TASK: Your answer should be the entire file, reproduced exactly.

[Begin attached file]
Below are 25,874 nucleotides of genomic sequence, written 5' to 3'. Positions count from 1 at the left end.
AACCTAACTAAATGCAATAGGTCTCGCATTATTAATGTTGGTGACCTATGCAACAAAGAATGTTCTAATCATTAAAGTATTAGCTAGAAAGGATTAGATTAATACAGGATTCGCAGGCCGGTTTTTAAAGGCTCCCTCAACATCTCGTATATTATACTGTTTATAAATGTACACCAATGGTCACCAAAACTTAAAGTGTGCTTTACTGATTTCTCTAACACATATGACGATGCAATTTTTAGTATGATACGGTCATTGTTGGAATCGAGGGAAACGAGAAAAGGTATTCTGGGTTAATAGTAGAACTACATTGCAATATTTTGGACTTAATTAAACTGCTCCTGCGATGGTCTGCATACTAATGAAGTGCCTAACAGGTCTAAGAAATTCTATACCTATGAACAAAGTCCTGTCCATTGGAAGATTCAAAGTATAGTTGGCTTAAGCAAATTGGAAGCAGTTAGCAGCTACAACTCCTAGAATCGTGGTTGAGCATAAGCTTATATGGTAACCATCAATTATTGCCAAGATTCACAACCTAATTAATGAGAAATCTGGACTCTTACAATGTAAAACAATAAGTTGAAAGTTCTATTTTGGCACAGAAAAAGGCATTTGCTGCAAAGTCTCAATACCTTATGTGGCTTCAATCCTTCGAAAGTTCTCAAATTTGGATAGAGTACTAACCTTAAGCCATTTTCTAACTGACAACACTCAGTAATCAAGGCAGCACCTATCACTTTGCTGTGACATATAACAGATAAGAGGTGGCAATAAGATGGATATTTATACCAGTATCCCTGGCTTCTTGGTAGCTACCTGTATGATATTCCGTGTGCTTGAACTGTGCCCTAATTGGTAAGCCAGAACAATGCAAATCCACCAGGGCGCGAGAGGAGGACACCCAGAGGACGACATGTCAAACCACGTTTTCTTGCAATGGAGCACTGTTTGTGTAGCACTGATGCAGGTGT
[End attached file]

Below are 25,874 nucleotides of genomic sequence, written 5' to 3'. Positions count from 1 at the left end.
AACCTAACTAAATGCAATAGGTCTCGCATTATTAATGTTGGTGACCTATGCAACAAAGAATGTTCTAATCATTAAAGTATTAGCTAGAAAGGATTAGATTAATACAGGATTCGCAGGCCGGTTTTTAAAGGCTCCCTCAACATCTCGTATATTATACTGTTTATAAATGTACACCAATGGTCACCAAAACTTAAAGTGTGCTTTACTGATTTCTCTAACACATATGACGATGCAATTTTTAGTATGATACGGTCATTGTTGGAATCGAGGGAAACGAGAAAAGGTATTCTGGGTTAATAGTAGAACTACATTGCAATATTTTGGACTTAATTAAACTGCTCCTGCGATGGTCTGCATACTAATGAAGTGCCTAACAGGTCTAAGAAATTCTATACCTATGAACAAAGTCCTGTCCATTGGAAGATTCAAAGTATAGTTGGCTTAAGCAAATTGGAAGCAGTTAGCAGCTACAACTCCTAGAATCGTGGTTGAGCATAAGCTTATATGGTAACCATCAATTATTGCCAAGATTCACAACCTAATTAATGAGAAATCTGGACTCTTACAATGTAAAACAATAAGTTGAAAGTTCTATTTTGGCACAGAAAAAGGCATTTGCTGCAAAGTCTCAATACCTTATGTGGCTTCAATCCTTCGAAAGTTCTCAAATTTGGATAGAGTACTAACCTTAAGCCATTTTCTAACTGACAACACTCAGTAATCAAGGCAGCACCTATCACTTTGCTGTGACATATAACAGATAAGAGGTGGCAATAAGATGGATATTTATACCAGTATCCCTGGCTTCTTGGTAGCTACCTGTATGATATTCCGTGTGCTTGAACTGTGCCCTAATTGGTAAGCCAGAACAATGCAAATCCACCAGGGCGCGAGAGGAGGACACCCAGAGGACGACATGTCAAACCACGTTTTCTTGCAATGGAGCACTGTTTGTGTAGCACTGATGCAGGTGT